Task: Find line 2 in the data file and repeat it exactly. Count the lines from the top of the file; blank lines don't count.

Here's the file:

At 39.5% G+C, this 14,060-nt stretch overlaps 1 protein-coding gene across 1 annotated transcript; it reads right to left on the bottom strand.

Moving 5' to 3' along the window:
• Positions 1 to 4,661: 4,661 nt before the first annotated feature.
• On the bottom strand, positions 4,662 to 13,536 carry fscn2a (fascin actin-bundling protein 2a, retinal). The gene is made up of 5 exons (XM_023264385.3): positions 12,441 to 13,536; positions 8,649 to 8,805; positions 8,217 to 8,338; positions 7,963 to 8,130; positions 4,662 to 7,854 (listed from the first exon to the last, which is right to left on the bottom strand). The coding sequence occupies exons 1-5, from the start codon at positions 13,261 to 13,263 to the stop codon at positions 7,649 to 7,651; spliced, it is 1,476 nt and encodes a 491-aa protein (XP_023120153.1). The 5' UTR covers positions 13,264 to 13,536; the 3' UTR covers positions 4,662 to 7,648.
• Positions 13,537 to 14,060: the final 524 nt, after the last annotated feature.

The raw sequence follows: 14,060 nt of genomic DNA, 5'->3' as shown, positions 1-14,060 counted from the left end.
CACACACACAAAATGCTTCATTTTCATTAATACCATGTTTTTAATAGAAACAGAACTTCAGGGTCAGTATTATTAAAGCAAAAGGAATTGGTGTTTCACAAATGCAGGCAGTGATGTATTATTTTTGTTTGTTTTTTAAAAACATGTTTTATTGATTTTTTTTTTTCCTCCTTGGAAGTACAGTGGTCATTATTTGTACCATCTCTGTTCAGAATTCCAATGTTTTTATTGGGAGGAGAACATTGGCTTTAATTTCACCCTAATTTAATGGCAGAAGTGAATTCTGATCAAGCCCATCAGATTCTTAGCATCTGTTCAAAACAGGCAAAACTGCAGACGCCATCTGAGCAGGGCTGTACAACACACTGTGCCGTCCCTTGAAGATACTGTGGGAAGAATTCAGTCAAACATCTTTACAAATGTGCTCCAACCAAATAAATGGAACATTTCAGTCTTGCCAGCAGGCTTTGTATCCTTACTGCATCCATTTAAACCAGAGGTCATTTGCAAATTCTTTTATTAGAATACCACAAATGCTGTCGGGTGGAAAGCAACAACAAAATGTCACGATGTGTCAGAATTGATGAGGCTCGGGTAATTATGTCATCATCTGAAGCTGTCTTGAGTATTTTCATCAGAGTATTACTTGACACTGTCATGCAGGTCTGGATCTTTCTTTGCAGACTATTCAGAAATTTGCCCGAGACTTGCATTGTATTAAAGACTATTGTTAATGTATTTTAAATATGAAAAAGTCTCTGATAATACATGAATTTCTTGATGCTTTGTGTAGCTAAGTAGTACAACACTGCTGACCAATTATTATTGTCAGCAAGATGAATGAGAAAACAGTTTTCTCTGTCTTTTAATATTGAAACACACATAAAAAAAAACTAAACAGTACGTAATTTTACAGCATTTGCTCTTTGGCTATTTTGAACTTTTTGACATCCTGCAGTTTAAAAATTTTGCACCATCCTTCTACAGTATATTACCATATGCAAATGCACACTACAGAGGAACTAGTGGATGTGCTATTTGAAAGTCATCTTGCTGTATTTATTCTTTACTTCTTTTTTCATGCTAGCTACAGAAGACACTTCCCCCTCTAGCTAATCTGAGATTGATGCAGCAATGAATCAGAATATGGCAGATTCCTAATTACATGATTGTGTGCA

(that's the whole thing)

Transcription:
Moving 5' to 3' along the window: